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David Lynch not being Lynchian enough according to New York Times
10.14.2014
01:25 pm

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Art

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David Lynch
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I Burn Pinecone And Throw In Your House (2009)
 
New York Times art critic Ken Johnson does not like David Lynch’s new art exhibition, David Lynch: The Unified Field, and not because he doesn’t like David Lynch. No, Johnson seems to be under the impression that Lynch’s work isn’t Lynchian enough, saying:

Is Mr. Lynch as compelling a fine artist as he has been a filmmaker. The short answer is no. Images of sex, violence, trauma and black comedy abound, but many of the qualities that make his movies so singular—so “Lynchian”—are missing. The convoluted narratives, shifts from noirish realism to hallucinatory surrealism, erotic sensuality and creepy voyeurism, atmospheres of suspense and dread, mood swings from wonder to hysteria to bottomless grief, battles between innocence and evil: these dimensions aren’t fully realized in Mr. Lynch’s paintings.

First of all, I actually find Lynch’s art to fit very nicely within his larger canon, and I wonder why Johnson can’t see what appears so obvious to me (Eraserhead immediately came to mind). Mind you, Lynch actually started out as a visual artist, and since half of the work displayed was created before his film career (the other half being more current pieces), it’s ridiculous to say this isn’t a coherent body of work. More to the point, it’s surreal to hear a critic say an artist isn’t creating art within their own self-made idiom—I’m pretty sure whatever Lynch makes is going to be “Lynchian,” by definition.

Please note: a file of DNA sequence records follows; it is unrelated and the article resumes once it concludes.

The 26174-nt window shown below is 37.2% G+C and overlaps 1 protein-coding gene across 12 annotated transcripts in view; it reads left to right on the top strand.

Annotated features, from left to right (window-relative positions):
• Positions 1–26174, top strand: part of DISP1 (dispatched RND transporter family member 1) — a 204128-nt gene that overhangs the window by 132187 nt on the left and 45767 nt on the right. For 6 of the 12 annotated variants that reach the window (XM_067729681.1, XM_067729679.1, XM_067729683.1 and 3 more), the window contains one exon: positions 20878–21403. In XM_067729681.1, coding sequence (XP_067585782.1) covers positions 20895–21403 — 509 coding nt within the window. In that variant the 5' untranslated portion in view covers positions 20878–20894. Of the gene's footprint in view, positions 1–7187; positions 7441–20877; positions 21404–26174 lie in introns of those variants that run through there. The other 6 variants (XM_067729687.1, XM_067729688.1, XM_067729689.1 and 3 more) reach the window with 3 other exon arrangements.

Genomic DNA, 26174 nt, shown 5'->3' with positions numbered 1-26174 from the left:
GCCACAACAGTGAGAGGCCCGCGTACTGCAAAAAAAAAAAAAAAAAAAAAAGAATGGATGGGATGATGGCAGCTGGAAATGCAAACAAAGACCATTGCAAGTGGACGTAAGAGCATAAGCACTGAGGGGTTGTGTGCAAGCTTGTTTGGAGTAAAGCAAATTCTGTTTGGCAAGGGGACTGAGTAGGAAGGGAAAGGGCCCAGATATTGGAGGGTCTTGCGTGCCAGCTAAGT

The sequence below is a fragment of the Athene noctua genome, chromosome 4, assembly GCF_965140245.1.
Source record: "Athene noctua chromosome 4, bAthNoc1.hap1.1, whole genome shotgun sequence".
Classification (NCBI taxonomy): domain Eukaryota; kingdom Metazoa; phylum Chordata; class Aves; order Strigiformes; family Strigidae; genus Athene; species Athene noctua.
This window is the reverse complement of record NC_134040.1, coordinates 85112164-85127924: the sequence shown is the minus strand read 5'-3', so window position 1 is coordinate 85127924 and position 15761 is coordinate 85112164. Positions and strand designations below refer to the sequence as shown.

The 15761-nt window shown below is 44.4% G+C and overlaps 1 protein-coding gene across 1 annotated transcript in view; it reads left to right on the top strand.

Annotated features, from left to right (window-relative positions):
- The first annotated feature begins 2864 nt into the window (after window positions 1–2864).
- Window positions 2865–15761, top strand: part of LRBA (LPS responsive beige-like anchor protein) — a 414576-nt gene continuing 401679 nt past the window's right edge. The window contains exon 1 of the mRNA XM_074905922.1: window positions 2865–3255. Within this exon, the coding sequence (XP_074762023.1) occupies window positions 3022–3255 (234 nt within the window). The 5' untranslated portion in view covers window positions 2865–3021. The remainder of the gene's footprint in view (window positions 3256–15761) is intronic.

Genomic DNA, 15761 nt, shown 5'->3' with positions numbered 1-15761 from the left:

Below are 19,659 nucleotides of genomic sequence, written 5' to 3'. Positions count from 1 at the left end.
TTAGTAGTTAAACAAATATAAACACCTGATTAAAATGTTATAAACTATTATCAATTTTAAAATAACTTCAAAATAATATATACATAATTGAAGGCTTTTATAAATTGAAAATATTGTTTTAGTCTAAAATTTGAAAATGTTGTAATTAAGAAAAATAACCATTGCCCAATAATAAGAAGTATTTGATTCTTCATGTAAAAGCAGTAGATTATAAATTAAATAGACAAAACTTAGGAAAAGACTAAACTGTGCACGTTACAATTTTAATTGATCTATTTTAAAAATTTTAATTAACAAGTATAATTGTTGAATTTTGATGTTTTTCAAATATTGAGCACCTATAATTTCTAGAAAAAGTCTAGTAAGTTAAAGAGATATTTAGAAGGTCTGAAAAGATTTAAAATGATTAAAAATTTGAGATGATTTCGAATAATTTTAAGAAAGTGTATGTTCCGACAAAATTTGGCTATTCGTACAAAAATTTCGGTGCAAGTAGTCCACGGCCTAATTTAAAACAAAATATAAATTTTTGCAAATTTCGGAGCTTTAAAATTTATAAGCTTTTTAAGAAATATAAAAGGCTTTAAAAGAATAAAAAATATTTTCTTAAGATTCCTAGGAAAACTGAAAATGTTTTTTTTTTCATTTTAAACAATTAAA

A little more research into Ken Johnson’s previous criticism shows that he’s caught some flak for sexist musings on women artists, and once in a review of a black art show, argued black people aren’t suited to assemblage style sculpture because it doesn’t reflect their black suffering or some shit (I wonder what he’d do if he saw a black ballerina or black classical musician). I say enjoy Lynch’s paintings if they’re your thing—or don’t, if they’re not your cup of (hot!) coffee—but can we all agree that The Times’ art critic ain’t much of an authority on “authenticity?”
 

Boy Lights Fire (2010)
 

Pete Goes to His Girlfriend’s House (2009)
 

Bob Loves Sally Until She is Blue in the Face (2000)
 

Mister Redman (2000)
 

Hello (2012
 

Untitled, 1971
 

Sick Man with Elephantine Arm (1968)
 

Woman with Screaming Head (1968)
 

Flying Bird with Cigarette Butts (1968)
 

Posted by Amber Frost

 

 

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